centrifugation of fresh hemocytes - (Jan/27/2014 )
A simple question, but i'm fed up with this.
I work with hemocytes of invertebrates. Many articles perform centrifugation steps after collecting the hemolymph, whether in eppenddorf, whether directly on a 96-well plate. Theses cells are circulating blood cells but display quite good adherence.
Here is my problem: after centrifugation ( I tried 5 min at 300g, 10 min at 300g and 5 min at 1000g, in eppendorf and with 96-well plates, flat-bottom and round bottom). I took the supernatant off and tried to resuspend the cells with PBS and then performed my classical viability protocol for flow cytometry analysis… But the cells have gone… These velocities are the one used in articles… and i can't increase the velocity of centrifugation because i want my cells in viable status... I can't figure out where my trouble comes from.
Apparently it is not enough to have pellet (i don't visually see it by the way :S) that will not detach after a PBS-washing step … but many articles do not report that, so the problem is from my protocol.
Many thanks in advance,
I can't comment specifically on hemocytes, never having worked with them, but in general for cells, increasing RCF (g) is not usually useful, as it tends to damage the cells more. I would try 100 RCF for 5-10 minutes and work from there. I would be surprised if you can't see a pellet, most cell pellets are usually quite visible, but this does depend on the number of cells collected.
Thank you for responding,
I know it is weird not to see pellet, although there must be enough cells (approximatively 1.10^4 cells in total per well) but still it is not a lot. I is more suitable for me to work with such concentrations because they are the physiological ones.
Maybe i should centrifuge primarily in the collecting 10 ml tube containing all the cells that i will seed later, resuspend the cells with less volume so that i concentrate the cells, and then seed them on my 96-well plate...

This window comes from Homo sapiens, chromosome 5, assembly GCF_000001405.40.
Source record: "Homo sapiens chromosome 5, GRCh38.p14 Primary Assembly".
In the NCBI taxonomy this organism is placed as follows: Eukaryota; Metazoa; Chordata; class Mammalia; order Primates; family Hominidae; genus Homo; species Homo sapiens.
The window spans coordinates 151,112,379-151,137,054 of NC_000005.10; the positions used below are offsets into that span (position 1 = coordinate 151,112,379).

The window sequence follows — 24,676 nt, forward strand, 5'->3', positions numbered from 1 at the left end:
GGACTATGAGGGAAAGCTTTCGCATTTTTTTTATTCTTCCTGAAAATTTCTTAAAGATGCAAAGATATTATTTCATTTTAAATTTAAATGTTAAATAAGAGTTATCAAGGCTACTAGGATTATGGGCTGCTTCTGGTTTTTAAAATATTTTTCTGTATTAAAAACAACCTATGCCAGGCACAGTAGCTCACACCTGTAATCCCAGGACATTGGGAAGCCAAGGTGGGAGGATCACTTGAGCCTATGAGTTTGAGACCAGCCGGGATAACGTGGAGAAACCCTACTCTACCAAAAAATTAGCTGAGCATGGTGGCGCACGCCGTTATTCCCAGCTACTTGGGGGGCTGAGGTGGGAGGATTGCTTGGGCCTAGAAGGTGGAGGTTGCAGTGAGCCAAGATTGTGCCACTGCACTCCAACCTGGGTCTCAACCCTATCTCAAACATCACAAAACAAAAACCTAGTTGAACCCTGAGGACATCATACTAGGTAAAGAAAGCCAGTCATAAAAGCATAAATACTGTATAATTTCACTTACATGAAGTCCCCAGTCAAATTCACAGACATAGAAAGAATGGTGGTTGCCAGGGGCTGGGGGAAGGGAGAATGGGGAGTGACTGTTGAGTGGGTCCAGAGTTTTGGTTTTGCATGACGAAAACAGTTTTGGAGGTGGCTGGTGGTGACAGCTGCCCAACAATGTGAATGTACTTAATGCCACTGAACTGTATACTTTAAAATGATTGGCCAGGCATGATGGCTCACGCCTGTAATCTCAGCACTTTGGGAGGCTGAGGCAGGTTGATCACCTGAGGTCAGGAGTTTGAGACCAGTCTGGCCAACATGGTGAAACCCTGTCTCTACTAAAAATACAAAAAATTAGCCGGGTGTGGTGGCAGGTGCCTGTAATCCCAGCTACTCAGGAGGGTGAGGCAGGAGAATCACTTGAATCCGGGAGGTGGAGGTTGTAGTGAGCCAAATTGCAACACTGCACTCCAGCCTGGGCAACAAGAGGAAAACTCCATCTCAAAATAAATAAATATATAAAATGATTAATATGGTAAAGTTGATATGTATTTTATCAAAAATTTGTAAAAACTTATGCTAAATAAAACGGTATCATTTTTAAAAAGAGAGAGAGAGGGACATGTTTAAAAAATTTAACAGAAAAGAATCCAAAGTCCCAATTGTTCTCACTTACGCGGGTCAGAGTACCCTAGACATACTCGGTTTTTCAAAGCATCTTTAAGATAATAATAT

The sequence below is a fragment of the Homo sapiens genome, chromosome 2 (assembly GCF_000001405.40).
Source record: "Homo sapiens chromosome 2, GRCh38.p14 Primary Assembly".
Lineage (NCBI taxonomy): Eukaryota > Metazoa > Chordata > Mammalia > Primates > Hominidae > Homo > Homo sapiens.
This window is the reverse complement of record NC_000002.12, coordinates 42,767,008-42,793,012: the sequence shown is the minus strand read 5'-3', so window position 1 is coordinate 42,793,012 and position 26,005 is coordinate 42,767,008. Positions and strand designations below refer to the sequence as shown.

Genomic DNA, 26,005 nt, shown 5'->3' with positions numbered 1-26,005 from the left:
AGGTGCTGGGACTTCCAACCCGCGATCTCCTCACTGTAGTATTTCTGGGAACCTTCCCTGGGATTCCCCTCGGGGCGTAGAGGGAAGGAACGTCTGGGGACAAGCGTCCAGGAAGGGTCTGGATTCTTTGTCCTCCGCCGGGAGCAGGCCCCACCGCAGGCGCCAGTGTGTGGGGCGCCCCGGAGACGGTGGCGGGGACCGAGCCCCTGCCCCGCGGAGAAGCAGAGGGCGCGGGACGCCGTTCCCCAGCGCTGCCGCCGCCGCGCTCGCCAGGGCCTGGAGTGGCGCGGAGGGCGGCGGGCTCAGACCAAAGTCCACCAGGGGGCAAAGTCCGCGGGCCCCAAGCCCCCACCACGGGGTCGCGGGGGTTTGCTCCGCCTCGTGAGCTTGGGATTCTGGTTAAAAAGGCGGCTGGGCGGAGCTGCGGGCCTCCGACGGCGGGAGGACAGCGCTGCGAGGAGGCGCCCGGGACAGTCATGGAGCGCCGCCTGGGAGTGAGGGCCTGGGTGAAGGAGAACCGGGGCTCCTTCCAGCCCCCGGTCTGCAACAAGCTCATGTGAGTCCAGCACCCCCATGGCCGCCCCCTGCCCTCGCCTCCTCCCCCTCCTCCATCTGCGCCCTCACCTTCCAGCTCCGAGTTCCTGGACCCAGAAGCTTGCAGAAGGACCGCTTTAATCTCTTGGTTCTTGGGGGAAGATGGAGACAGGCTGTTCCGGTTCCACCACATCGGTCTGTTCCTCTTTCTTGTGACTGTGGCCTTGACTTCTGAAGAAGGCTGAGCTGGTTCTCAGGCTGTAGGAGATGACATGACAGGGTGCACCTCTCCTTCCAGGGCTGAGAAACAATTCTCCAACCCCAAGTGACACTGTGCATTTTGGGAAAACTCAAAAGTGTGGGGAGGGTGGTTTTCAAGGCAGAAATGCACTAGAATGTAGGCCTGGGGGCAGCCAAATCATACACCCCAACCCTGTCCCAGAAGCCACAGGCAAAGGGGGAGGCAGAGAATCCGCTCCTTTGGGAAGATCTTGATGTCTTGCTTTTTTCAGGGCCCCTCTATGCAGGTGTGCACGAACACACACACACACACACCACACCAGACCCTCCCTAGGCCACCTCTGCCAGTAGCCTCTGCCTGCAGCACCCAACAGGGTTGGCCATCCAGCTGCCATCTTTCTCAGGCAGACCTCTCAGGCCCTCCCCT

Anyway, this does not explain why after centrifugation, when i discard the supernatant and resuspend with PBS, i can't see any cells remaining… Even with small number of cells, at 400 g for 5 min, the cells should stick to the bottom and not go out when taking off the supernant and performing washing step, isn't it??
Where the cell pellet would be on a specific tube, depends on the tube, the size of the cells and the type of rotor used for the centrifugation - if using a fixed angle rotor then the cell pellet should be on the wall of the tube. Swinging bucket rotors should result in the cells being pelleted at the bottom of the tube, but if the cells are small, they may smear up the side of the tube under higher RCF. That's why I was recommending lower RCFs.
Thank you for responding,
I tried again at 300 g for 5 min, on a 96 well plate and this time i was able to quantify cells after discarding the supernatant and resuspending the cells… But i was not able to see where the pellet stuck… not with the eye's acuity at least… But i am still doubtful regarding the technique and how this does not provoke stress to the cells and which fraction i loose when i perform washing steps (smaller cells or cells damaged that are not well pelleted may be washed and the final resuspension would contain only the bigger and most resistant cells) ...
Centrifugation at high RCF provides a lot of stress too - imagine being squashed to the walls of a tube at several hundred times the force of gravity...